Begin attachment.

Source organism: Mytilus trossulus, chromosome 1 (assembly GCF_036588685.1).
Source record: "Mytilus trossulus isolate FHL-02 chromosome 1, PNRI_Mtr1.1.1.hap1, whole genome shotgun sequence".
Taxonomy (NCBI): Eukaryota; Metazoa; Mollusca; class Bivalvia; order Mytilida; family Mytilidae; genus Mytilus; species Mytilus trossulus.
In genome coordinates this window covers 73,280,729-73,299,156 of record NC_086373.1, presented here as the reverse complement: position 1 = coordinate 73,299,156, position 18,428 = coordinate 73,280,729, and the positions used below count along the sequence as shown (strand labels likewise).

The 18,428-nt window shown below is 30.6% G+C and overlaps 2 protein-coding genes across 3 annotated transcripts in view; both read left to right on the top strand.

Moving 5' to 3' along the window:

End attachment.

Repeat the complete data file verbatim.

Source organism: Mytilus trossulus, chromosome 1 (assembly GCF_036588685.1).
Source record: "Mytilus trossulus isolate FHL-02 chromosome 1, PNRI_Mtr1.1.1.hap1, whole genome shotgun sequence".
Taxonomy (NCBI): Eukaryota; Metazoa; Mollusca; class Bivalvia; order Mytilida; family Mytilidae; genus Mytilus; species Mytilus trossulus.
In genome coordinates this window covers 73,280,729-73,299,156 of record NC_086373.1, presented here as the reverse complement: position 1 = coordinate 73,299,156, position 18,428 = coordinate 73,280,729, and the positions used below count along the sequence as shown (strand labels likewise).

The 18,428-nt window shown below is 30.6% G+C and overlaps 2 protein-coding genes across 3 annotated transcripts in view; both read left to right on the top strand.

Moving 5' to 3' along the window: